U&R Chairman makes BOSS 2018 True Leaders
Sean Gordon is on a quiet mission. Despite a calm manner, the Indigenous businessman and Uluru Statement signatory has a set a frenetic pace in advocating for and working to deliver proper recognition of Indigenous people’s place in Australian society and acknowledgment of their connection to the land.
The former Darkinjung Local Aboriginal Land Council boss has established the Gidgee Group, promoting Indigenous employment, and serves as chairman of the National Aboriginal and Islander Skills Development Association Dance College (NAISDA).
He is also on the board of the Uphold & Recognise non-profit organisation, and part of the Empowered Communities, Empowered People leadership group.
Much of his work is advocacy, bringing together Indigenous leaders, governments, employers and industry. Gordon is part of a new generation calling for an end to failed policies imposed without consultation or respect. He mobilises business, culture and storytelling to end the “soft bigotry of low expectation”.
'Not going to get us anywhere'
“We know that continuing to do what we have done to date is not going to get us anywhere. Nothing changes if nothing changes,” he says.
Even before quitting the Liberal Party in 2017 in response to Malcolm Turnbull’s rejection of the Statement from the Heart, Gordon was no stranger to controversy.
Proudly Wangkumarra and Barkindji, he attracted headlines for publicly questioning the impact of Australia’s landmark 1967 Aboriginal rights referendum.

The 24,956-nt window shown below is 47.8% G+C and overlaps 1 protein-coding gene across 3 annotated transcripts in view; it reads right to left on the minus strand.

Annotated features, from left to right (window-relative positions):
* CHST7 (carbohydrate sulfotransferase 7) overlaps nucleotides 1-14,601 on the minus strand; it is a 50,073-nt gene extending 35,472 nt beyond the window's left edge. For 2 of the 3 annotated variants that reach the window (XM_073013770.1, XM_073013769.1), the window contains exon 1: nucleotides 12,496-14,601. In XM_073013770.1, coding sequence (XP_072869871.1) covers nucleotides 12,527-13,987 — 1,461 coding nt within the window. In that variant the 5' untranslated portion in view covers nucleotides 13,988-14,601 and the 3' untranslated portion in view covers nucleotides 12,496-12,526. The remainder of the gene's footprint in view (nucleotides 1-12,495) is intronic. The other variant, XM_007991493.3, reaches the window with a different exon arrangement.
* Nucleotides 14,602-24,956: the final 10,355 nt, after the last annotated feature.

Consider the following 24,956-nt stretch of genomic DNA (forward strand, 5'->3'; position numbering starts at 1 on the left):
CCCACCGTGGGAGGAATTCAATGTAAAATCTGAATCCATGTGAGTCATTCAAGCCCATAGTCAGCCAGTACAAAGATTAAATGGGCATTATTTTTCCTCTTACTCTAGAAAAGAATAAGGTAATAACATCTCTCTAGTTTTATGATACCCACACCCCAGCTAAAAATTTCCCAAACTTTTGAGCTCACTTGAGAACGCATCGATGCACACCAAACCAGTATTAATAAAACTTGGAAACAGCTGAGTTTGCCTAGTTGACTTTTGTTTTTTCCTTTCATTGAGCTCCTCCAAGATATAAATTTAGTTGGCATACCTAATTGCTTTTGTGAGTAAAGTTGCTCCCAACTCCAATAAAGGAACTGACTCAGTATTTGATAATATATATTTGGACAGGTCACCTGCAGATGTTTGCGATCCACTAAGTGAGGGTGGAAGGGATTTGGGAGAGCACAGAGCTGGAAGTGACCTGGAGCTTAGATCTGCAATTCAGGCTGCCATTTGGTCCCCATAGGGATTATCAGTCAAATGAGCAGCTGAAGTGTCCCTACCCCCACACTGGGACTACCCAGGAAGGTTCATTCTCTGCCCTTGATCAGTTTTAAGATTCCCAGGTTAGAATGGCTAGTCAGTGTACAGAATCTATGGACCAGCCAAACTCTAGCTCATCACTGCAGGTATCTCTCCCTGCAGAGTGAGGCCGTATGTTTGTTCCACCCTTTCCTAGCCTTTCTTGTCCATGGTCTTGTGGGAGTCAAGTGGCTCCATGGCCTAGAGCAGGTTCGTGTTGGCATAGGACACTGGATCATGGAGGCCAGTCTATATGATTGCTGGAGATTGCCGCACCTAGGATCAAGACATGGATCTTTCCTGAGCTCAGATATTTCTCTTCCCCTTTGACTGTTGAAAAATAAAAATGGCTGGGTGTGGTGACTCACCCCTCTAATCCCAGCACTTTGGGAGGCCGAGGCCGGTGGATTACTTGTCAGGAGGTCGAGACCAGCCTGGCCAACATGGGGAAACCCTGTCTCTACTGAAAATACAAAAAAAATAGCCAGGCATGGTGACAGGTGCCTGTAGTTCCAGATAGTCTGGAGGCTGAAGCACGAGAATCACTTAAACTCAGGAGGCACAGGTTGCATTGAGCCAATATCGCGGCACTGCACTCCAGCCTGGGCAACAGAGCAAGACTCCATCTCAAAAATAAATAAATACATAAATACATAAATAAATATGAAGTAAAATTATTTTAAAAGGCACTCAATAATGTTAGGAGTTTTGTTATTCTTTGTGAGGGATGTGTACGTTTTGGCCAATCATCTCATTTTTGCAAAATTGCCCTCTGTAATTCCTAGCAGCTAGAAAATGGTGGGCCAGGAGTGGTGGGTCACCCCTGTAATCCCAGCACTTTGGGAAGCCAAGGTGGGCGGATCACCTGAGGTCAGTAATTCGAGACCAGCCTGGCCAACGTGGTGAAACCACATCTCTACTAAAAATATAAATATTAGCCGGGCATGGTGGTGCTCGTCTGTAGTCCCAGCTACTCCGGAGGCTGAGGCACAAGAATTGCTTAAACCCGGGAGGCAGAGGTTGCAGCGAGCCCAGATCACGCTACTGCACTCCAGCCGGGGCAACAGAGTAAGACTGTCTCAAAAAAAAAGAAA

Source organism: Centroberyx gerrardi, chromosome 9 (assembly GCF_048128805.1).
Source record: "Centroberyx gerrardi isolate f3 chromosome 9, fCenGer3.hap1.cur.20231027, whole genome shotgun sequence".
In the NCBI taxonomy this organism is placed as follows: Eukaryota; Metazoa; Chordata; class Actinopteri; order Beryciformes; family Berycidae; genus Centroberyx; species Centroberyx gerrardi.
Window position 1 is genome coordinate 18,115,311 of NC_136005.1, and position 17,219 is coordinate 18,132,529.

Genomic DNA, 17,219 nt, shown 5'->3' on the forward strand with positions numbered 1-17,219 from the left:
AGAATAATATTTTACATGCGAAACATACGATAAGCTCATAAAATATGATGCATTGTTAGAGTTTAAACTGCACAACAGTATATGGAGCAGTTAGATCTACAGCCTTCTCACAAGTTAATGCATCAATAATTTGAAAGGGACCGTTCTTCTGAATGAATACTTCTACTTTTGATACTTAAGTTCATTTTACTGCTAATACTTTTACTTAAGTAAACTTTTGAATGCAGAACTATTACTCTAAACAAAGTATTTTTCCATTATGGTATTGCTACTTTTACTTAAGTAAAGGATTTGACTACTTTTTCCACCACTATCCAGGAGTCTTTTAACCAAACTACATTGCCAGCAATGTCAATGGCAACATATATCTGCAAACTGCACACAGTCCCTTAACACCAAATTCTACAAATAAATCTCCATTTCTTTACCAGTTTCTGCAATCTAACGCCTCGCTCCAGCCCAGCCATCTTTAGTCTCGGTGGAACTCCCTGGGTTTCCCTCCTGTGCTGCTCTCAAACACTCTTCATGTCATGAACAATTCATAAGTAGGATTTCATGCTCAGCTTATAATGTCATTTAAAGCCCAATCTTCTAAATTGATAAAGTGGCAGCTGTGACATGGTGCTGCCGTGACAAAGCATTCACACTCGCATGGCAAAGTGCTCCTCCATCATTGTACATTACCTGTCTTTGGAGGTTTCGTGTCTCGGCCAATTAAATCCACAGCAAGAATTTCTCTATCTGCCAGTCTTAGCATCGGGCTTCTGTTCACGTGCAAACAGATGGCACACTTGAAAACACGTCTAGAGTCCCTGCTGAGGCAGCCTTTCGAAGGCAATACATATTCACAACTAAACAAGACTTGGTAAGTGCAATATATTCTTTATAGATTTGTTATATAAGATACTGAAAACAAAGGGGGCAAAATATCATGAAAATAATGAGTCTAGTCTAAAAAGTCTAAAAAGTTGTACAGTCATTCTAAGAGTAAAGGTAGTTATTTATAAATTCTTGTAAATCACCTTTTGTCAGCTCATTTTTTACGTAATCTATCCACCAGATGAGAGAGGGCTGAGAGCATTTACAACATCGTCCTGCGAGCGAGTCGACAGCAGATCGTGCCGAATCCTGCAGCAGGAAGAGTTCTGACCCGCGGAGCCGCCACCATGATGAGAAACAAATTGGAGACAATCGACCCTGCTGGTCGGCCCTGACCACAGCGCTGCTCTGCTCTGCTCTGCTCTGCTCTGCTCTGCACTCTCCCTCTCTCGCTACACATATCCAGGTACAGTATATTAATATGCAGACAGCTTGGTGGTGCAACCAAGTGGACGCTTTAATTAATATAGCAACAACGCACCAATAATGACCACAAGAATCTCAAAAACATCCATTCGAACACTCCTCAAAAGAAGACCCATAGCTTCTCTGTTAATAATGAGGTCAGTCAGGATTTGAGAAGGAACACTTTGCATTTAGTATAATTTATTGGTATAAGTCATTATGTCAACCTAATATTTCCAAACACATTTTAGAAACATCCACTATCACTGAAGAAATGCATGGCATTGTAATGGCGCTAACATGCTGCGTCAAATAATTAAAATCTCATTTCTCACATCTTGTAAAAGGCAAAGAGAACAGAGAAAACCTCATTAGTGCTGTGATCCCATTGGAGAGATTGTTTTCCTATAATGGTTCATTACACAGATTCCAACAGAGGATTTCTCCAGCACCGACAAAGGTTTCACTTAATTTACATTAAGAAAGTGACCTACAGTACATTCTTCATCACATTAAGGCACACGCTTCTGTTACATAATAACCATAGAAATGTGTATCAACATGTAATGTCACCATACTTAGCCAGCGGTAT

Today he says laws affecting Indigenous Australians are not achieving their aims because the voices of his peers are missing from government.
“Let us take responsibility for our future, let us be empowered and help develop policies on a range of issues we feel are important and the government ultimately decides to support or otherwise,” Gordon says.
Gordon got his hands dirty creating new vocational education programs for the NSW TAFE system and advising the state government on strategies for better adult education.
He says Australia is decades behind other countries in celebrating first cultures.
“A post-Indigenous-recognition Australia will seek to strengthen its identity by embracing our 65,000-year Indigenous history and weave our culture into the very fabric of our society through arts, language, dual naming and acknowledge Indigenous ways of knowing and doing,” he says.
Judges’ comment: “Sean Gordon worked tirelessly during the constitutional recognition campaign. Now he is raising funds to expand the NAISDA college to create an international artistic and cultural learning hub. He has achieved a lasting impact.”
This article was originally published online on 2 August in the Financial Review.